How to Reduce Symptoms of Dust Mite Allergies
Dust mites are microscopic organisms that feed on skin cells and live, well, everywhere - especially in your bedding, carpet, furniture, and other warm and humid places. Luckily, they’re nearly impossible to see with the naked eye, because honestly, they’re super gross. A relative of the spider, they look like something that belongs in a horror film. So how should homeowners manage these microscopic mites? Keep reading for advice on determining whether you have a dust mite problem, and how to get rid of them.
Because dust mites are microscopic and cannot easily be seen with the naked eye, it’s important to know the signs of their presence. The most common sign of dust mites in your home may be your body’s reaction to them. If you happen to be allergic to dust mites, you’ll likely experience cold-like symptoms such as a runny nose, itchy eyes, sneezing, coughing, and congestion. If you have asthma, your symptoms may be more pronounced. If you don’t have dust mite allergies, and you’re really curious, you’ll need a microscope to find them. With an inexpensive hobby microscope, and a small sample of dust from your furniture collected on a piece of clear tape, you can conduct a mini science experiment to identify them. Look for a creature similar to a spider or a cockroach, but translucent - they’re hard to miss!
Before we get started with tips about how to get rid of dust mites, it’s important to understand that you’ll never be able to eliminate them completely. You can, however, reduce their population significantly, improving the health of your home, with the following steps.
Decrease Humidity: Dust mites love humidity, and it is crucial for their survival. A dehumidifier is a great way to reduce the humidity in your home, and make it less hospitable to dust mites. As an added bonus, it also reduces mold and other fungi.
Manage Carpeting: Wherever possible, remove soft surfaces. Surfaces covered in carpet are predisposed to dust mites because of how well they collect dust and skin cells. While this is an expensive option, it can be very helpful in extreme allergy cases. If you need carpet, try to get low-pile carpet, as it’s easier to clean.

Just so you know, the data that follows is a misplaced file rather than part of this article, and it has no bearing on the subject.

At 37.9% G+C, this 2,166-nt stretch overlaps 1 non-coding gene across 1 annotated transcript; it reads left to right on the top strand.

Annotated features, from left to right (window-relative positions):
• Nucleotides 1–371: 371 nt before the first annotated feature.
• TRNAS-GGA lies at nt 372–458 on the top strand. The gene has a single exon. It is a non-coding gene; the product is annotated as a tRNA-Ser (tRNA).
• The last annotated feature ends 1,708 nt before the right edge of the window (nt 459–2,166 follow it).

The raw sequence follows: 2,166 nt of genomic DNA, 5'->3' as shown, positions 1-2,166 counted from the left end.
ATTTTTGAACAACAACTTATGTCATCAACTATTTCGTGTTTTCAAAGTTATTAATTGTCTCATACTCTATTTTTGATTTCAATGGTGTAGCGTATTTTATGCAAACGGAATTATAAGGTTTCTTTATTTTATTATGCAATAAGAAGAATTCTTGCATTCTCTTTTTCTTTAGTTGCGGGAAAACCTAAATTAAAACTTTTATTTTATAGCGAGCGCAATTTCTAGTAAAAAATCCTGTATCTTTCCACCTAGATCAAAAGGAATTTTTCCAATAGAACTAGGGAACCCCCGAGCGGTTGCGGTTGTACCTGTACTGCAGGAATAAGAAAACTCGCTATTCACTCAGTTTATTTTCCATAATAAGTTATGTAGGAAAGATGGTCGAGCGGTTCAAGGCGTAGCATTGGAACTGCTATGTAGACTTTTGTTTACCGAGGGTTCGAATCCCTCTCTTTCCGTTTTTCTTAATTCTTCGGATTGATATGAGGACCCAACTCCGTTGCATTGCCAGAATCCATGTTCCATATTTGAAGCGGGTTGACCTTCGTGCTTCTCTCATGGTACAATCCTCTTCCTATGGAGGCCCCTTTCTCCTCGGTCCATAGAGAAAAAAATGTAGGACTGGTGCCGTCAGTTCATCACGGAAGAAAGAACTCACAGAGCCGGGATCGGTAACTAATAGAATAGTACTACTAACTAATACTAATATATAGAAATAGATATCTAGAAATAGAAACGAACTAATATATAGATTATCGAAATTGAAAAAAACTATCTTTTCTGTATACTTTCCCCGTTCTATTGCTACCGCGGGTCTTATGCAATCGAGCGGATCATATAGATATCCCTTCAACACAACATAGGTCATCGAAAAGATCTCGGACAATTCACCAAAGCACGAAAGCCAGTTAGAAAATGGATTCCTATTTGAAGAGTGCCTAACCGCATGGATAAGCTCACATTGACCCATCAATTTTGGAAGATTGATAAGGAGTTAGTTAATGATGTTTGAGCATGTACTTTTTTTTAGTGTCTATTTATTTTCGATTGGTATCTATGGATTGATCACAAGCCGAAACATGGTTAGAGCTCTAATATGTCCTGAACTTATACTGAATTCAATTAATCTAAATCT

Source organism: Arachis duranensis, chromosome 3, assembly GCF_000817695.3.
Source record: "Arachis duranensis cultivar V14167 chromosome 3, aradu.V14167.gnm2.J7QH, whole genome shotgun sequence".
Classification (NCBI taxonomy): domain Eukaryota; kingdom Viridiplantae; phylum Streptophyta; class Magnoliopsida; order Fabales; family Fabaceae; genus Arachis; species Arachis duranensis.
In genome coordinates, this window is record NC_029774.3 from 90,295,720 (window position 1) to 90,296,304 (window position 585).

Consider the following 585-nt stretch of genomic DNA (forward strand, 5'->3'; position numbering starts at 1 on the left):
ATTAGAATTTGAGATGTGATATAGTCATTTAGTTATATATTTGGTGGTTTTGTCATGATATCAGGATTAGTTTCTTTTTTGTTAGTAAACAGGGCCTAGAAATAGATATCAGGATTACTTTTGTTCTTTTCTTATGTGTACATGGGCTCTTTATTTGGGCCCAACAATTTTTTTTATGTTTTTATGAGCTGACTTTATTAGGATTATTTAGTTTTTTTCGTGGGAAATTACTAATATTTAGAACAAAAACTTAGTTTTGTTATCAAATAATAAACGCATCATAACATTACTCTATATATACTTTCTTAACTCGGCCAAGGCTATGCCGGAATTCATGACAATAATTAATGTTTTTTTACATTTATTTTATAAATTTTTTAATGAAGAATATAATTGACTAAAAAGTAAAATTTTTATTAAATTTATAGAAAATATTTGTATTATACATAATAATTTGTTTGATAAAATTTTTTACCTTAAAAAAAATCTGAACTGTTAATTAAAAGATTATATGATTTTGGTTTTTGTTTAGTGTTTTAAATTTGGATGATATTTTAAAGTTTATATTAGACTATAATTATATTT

Vacuum and Dust: Whether or not changing or removing your carpeting is an option, be sure to vacuum regularly. Dust with a damp cloth at least once a week to keep these dust mites out of the air and your home. Perform a thorough cleaning of your carpet and other fabrics in your home with a HEPA vacuum cleaner. Look for vacuums designed to manage pet hair, as these typically come with the HEPA filter you want. A normal vacuum filter will help, but a HEPA filter is the best option to remove such small allergens.
Wash Bedding: While you’re performing your weekly dust and vacuum, be sure to throw your bedsheets, pillow cases, and covers on hot. Look for an allergy-targeting laundry detergent to best remove mites. While the bed is stripped and the vacuum is out, sprinkle baking soda on your mattress, then vacuum. This can rid an infestation at one of the most common sources.
Filter Air: Disturbing fabrics can result in sending dust mites into the air you breathe. Falling into bed, shuffling across your carpet, or even simply sitting down can set off an allergic reaction. Be sure to use a decent air filter, rated as a MERV 8 at least, or a MERV 11 if you can. This will help eliminate dust mites, preventing them from cycling back into your home
Even if you aren’t allergic to dust mites, they can make you itch just thinking about them. Work these simple steps into your routine to purify the air in your home, and keep the air you breathe fresh and healthy.